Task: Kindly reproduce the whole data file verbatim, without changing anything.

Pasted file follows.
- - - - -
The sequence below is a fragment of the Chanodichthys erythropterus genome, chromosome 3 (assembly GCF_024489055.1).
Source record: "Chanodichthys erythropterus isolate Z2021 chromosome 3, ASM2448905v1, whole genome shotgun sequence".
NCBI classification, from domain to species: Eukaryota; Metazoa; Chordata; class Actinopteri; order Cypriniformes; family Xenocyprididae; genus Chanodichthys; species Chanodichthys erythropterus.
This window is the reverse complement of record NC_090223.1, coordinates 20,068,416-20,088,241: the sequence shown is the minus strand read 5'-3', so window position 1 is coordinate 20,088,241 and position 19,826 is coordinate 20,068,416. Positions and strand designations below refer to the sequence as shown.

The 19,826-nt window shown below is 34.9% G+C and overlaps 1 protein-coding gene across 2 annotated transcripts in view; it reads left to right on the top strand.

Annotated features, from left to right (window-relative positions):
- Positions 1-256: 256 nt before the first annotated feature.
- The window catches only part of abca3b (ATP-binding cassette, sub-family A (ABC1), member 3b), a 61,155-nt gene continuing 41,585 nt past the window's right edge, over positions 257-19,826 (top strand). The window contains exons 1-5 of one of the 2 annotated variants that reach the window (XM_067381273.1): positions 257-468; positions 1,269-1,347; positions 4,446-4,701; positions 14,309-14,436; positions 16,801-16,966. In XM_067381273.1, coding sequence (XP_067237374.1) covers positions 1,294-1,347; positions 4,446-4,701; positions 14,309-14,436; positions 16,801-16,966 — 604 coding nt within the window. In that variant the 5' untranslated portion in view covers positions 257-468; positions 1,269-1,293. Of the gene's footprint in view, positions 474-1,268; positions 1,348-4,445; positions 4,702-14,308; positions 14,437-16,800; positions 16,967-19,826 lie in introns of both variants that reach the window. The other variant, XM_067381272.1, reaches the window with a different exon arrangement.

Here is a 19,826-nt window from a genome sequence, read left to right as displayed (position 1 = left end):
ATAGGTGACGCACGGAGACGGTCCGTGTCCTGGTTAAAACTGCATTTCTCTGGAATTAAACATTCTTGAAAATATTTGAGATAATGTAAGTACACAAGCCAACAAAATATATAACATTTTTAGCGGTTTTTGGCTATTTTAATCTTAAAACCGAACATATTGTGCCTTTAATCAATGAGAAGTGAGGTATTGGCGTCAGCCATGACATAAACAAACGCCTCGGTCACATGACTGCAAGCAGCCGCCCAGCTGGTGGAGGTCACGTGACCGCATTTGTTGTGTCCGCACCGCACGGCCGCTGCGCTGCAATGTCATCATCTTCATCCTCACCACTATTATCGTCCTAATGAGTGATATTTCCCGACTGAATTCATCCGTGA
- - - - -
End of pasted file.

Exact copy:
The sequence below is a fragment of the Chanodichthys erythropterus genome, chromosome 3 (assembly GCF_024489055.1).
Source record: "Chanodichthys erythropterus isolate Z2021 chromosome 3, ASM2448905v1, whole genome shotgun sequence".
NCBI classification, from domain to species: Eukaryota; Metazoa; Chordata; class Actinopteri; order Cypriniformes; family Xenocyprididae; genus Chanodichthys; species Chanodichthys erythropterus.
This window is the reverse complement of record NC_090223.1, coordinates 20,068,416-20,088,241: the sequence shown is the minus strand read 5'-3', so window position 1 is coordinate 20,088,241 and position 19,826 is coordinate 20,068,416. Positions and strand designations below refer to the sequence as shown.

The 19,826-nt window shown below is 34.9% G+C and overlaps 1 protein-coding gene across 2 annotated transcripts in view; it reads left to right on the top strand.

Annotated features, from left to right (window-relative positions):
- Positions 1-256: 256 nt before the first annotated feature.
- The window catches only part of abca3b (ATP-binding cassette, sub-family A (ABC1), member 3b), a 61,155-nt gene continuing 41,585 nt past the window's right edge, over positions 257-19,826 (top strand). The window contains exons 1-5 of one of the 2 annotated variants that reach the window (XM_067381273.1): positions 257-468; positions 1,269-1,347; positions 4,446-4,701; positions 14,309-14,436; positions 16,801-16,966. In XM_067381273.1, coding sequence (XP_067237374.1) covers positions 1,294-1,347; positions 4,446-4,701; positions 14,309-14,436; positions 16,801-16,966 — 604 coding nt within the window. In that variant the 5' untranslated portion in view covers positions 257-468; positions 1,269-1,293. Of the gene's footprint in view, positions 474-1,268; positions 1,348-4,445; positions 4,702-14,308; positions 14,437-16,800; positions 16,967-19,826 lie in introns of both variants that reach the window. The other variant, XM_067381272.1, reaches the window with a different exon arrangement.

Here is a 19,826-nt window from a genome sequence, read left to right as displayed (position 1 = left end):
ATAGGTGACGCACGGAGACGGTCCGTGTCCTGGTTAAAACTGCATTTCTCTGGAATTAAACATTCTTGAAAATATTTGAGATAATGTAAGTACACAAGCCAACAAAATATATAACATTTTTAGCGGTTTTTGGCTATTTTAATCTTAAAACCGAACATATTGTGCCTTTAATCAATGAGAAGTGAGGTATTGGCGTCAGCCATGACATAAACAAACGCCTCGGTCACATGACTGCAAGCAGCCGCCCAGCTGGTGGAGGTCACGTGACCGCATTTGTTGTGTCCGCACCGCACGGCCGCTGCGCTGCAATGTCATCATCTTCATCCTCACCACTATTATCGTCCTAATGAGTGATATTTCCCGACTGAATTCATCCGTGA